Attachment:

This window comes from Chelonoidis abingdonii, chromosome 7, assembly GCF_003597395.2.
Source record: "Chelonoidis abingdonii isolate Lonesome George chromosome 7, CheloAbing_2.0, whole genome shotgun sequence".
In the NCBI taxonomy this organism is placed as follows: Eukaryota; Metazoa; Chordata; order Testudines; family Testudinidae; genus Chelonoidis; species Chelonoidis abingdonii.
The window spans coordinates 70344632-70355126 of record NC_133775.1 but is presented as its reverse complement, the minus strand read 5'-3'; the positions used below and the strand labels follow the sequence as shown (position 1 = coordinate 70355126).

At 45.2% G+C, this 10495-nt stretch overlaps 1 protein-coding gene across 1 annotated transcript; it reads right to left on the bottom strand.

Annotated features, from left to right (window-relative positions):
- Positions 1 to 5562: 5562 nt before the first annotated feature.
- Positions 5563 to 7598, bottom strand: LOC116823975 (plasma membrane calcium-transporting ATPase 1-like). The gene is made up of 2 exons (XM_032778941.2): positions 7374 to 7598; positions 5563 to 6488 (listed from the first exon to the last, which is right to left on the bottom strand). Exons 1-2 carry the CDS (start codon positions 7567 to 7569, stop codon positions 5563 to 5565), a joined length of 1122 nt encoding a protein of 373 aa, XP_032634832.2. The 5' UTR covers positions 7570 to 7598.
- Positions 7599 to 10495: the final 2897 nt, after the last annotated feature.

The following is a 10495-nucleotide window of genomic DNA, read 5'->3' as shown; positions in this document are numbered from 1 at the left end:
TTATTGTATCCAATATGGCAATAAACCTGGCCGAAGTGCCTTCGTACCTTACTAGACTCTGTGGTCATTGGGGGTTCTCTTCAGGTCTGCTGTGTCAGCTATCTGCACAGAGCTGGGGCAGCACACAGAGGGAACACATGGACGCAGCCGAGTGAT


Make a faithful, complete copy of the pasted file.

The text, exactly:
This window comes from Chelonoidis abingdonii, chromosome 7, assembly GCF_003597395.2.
Source record: "Chelonoidis abingdonii isolate Lonesome George chromosome 7, CheloAbing_2.0, whole genome shotgun sequence".
In the NCBI taxonomy this organism is placed as follows: Eukaryota; Metazoa; Chordata; order Testudines; family Testudinidae; genus Chelonoidis; species Chelonoidis abingdonii.
The window spans coordinates 70344632-70355126 of record NC_133775.1 but is presented as its reverse complement, the minus strand read 5'-3'; the positions used below and the strand labels follow the sequence as shown (position 1 = coordinate 70355126).

At 45.2% G+C, this 10495-nt stretch overlaps 1 protein-coding gene across 1 annotated transcript; it reads right to left on the bottom strand.

Annotated features, from left to right (window-relative positions):
- Positions 1 to 5562: 5562 nt before the first annotated feature.
- Positions 5563 to 7598, bottom strand: LOC116823975 (plasma membrane calcium-transporting ATPase 1-like). The gene is made up of 2 exons (XM_032778941.2): positions 7374 to 7598; positions 5563 to 6488 (listed from the first exon to the last, which is right to left on the bottom strand). Exons 1-2 carry the CDS (start codon positions 7567 to 7569, stop codon positions 5563 to 5565), a joined length of 1122 nt encoding a protein of 373 aa, XP_032634832.2. The 5' UTR covers positions 7570 to 7598.
- Positions 7599 to 10495: the final 2897 nt, after the last annotated feature.

The following is a 10495-nucleotide window of genomic DNA, read 5'->3' as shown; positions in this document are numbered from 1 at the left end:
TTATTGTATCCAATATGGCAATAAACCTGGCCGAAGTGCCTTCGTACCTTACTAGACTCTGTGGTCATTGGGGGTTCTCTTCAGGTCTGCTGTGTCAGCTATCTGCACAGAGCTGGGGCAGCACACAGAGGGAACACATGGACGCAGCCGAGTGAT